Inability to properly digest food due to lack of pancreatic digestive enzymes
Overactive thyroid
Underactive thyroid
Iron deficiency anemia
Multifactorial inheritance
Fat in feces
Intermittent involuntary muscle spasm
Type II diabetes mellitus
Noninsulin-dependent diabetes
Type 2 diabetes
Type II diabetes

[ more ]



While the cause of polyglandular autoimmune syndrome type 2 is not fully understood, it usually results from an autoimmune reaction, probably triggered by a virus or other environmental antigen.[1][2] There is some evidence of an association between diabetes or hypothyroidism and congenital rubella infection. Other cases may result from immune stimulation caused by certain dietary proteins.[1] In general, there is an association with certain genes coding for proteins involved with the immune system, particularly of the major histocompatibility complex. For example, patients with APS-2 who are at risk for celiac disease generally have variants in DR3-DQ2 and DR4-DQ8, which also confer a risk of type 1 diabetes, autoimmune thyroid disease, and Addison’s disease.[3]


Support and advocacy groups can help you connect with other patients and families, and they can provide valuable services. Many develop patient-centered information and are the driving force behind research for better treatments and possible cures. They can direct you to research, resources, and services. Many organizations also have experts who serve as medical advisors or provide lists of doctors/clinics. Visit the group’s website or contact them to learn about the services they offer. Inclusion on this list is not an endorsement by GARD.

Organizations Supporting this Disease

    Organizations Providing General Support

      Learn more

      These resources provide more information about this condition or associated symptoms. The in-depth resources contain medical and scientific language that may be hard to understand. You may want to review these resources with a medical professional.

      Where to Start

        In-Depth Information

        • Medscape Reference provides information on this topic. You may need to register to view the medical textbook, but registration is free.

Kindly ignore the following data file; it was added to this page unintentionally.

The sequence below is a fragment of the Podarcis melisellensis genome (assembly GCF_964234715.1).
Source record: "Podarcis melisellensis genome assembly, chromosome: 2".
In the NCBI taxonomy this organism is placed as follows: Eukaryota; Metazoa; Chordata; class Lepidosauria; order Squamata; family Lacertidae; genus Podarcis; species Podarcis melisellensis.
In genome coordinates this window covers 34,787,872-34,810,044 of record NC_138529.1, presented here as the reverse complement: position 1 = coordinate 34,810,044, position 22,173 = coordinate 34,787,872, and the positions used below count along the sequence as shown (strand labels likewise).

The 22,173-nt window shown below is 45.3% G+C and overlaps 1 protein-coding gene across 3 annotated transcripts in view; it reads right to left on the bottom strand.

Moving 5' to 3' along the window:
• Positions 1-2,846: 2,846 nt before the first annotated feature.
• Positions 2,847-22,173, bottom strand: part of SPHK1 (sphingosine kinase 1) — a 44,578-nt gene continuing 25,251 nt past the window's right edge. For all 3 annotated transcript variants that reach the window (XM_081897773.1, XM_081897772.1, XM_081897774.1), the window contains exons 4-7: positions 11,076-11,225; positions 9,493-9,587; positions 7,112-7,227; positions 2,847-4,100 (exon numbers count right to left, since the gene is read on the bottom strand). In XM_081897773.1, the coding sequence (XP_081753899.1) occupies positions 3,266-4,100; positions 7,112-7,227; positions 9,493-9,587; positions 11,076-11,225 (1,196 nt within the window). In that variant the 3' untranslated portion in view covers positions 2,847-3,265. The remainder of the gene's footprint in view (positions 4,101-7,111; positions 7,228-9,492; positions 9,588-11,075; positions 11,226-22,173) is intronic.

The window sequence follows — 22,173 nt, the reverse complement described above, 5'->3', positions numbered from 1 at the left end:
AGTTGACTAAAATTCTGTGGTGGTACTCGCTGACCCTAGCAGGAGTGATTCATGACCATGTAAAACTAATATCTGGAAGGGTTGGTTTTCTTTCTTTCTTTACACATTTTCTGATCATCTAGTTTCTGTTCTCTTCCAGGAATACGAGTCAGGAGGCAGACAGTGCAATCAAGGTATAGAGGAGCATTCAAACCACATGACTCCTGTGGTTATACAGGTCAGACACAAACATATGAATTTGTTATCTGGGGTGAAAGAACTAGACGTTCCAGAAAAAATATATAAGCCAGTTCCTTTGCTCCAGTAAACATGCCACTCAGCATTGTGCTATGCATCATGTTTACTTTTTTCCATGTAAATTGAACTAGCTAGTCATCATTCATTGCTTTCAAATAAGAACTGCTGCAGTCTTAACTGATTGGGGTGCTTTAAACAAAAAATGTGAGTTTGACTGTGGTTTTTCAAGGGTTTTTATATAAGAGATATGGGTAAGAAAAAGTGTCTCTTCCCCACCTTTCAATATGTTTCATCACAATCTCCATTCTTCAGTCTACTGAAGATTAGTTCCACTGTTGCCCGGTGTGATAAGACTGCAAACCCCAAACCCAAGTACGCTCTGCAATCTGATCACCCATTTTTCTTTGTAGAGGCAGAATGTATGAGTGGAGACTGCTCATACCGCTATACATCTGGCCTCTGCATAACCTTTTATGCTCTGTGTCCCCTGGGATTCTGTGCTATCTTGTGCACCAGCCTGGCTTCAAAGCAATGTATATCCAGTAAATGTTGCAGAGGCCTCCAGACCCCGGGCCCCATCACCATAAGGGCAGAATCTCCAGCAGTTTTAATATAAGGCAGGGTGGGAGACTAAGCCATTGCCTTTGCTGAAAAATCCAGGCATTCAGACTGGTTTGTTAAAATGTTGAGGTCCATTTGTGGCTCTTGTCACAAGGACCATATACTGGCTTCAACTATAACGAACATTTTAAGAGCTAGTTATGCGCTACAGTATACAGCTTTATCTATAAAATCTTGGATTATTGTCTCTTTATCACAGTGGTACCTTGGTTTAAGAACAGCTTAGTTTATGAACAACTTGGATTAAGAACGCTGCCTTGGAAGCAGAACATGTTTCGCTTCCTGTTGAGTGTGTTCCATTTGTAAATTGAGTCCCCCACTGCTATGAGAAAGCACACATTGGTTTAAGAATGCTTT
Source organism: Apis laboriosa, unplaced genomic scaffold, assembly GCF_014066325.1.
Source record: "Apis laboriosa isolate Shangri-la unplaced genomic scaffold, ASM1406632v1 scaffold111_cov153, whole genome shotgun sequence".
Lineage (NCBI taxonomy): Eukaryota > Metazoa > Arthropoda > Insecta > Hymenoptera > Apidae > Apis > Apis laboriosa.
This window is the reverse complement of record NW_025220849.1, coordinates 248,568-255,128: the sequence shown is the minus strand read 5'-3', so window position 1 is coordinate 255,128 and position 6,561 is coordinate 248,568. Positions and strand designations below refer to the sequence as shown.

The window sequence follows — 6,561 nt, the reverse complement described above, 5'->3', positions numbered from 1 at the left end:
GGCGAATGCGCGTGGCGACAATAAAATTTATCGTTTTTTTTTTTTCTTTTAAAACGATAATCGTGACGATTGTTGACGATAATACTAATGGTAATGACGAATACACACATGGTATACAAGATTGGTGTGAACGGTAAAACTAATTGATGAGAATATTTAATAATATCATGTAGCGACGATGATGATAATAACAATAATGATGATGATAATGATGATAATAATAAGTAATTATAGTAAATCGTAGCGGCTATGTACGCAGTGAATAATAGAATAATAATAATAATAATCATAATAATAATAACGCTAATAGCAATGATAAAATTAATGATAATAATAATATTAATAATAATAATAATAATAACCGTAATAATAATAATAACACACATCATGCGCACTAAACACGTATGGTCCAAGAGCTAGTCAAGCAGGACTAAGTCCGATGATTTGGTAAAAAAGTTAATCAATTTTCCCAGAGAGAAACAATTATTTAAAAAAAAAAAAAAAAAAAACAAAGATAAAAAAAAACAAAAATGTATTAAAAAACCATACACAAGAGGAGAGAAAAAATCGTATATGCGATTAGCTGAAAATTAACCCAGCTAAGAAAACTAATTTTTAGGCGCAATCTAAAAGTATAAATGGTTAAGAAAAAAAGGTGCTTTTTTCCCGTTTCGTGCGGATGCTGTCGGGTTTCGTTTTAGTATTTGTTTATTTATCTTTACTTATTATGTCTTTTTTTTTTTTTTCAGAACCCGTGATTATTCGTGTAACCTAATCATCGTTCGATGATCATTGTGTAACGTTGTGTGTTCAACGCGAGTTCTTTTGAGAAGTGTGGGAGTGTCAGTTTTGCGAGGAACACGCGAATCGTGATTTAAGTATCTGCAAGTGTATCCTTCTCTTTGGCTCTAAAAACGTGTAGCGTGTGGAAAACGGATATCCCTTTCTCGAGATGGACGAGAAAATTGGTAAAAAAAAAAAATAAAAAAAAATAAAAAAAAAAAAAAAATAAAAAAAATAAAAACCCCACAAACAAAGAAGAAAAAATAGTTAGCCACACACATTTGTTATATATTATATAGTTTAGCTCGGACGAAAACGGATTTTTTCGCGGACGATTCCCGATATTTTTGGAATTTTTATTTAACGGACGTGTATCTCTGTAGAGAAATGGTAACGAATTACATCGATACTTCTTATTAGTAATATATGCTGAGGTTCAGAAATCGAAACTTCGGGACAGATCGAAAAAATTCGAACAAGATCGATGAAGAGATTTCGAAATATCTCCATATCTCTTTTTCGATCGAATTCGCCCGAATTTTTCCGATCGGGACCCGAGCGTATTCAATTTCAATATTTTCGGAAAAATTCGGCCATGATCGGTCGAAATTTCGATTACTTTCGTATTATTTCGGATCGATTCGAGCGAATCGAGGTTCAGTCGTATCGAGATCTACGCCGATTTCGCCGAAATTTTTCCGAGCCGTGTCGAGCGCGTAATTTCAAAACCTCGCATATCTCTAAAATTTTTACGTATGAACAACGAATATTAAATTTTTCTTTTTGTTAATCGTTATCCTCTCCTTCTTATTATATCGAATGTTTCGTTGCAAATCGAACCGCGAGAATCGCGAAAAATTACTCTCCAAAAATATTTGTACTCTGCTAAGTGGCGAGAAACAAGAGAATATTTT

• The Monarch Initiative brings together data about this condition from humans and other species to help physicians and biomedical researchers. Monarch’s tools are designed to make it easier to compare the signs and symptoms (phenotypes) of different diseases and discover common features. This initiative is a collaboration between several academic institutions across the world and is funded by the National Institutes of Health. Visit the website to explore the biology of this condition.
        • Online Mendelian Inheritance in Man (OMIM) is a catalog of human genes and genetic disorders. Each entry has a summary of related medical articles. It is meant for health care professionals and researchers. OMIM is maintained by Johns Hopkins University School of Medicine. 
        • Orphanet is a European reference portal for information on rare diseases and orphan drugs. Access to this database is free of charge.
        • PubMed is a searchable database of medical literature and lists journal articles that discuss Autoimmune polyglandular syndrome type 2. Click on the link to view a sample search on this topic.


          1. Sivarajah S. Polyglandular Autoimmune Syndrome, Type II. Medscape Reference. 2018; https://emedicine.medscape.com/article/124287-overview.
          2. Barker JM. Polyglandular Deficiency Syndromes. Merck Manual for Healthcare Professionals. January 2014; https://www.merckmanuals.com/professional/endocrine-and-metabolic-disorders/polyglandular-deficiency-syndromes/polyglandular-deficiency-syndromes.
          3. Husebye ES, Anderson MS & Kämpe O. Autoimmune Polyendocrine Syndromes. N Engl J Med. March 22, 2018; 378(12):1132-1141. https://www.ncbi.nlm.nih.gov/pubmed/29562162.
          4. Autoimmune Polyendocrine Syndrome Type II. National Organization for Rare Disorders (NORD). 2007; https://rarediseases.org/rare-diseases/autoimmune-polyendocrine-syndrome-type-ii/. Accessed 12/28/2015.
          5. Adrenal Insufficiency and Addison's Disease. National Endocrine and Metabolic Diseases Information Service. May 2014; https://www.niddk.nih.gov/health-information/health-topics/endocrine/adrenal-insufficiency-addisons-disease/Pages/fact-sheet.aspx. Accessed 12/28/2015.
          6. Autoimmune Polyendocrine Syndrome, Type II; APS2. Online Mendelian Inheritance in Man (OMIM). May 12, 2014; https://omim.org/entry/269200. Accessed 12/28/2015.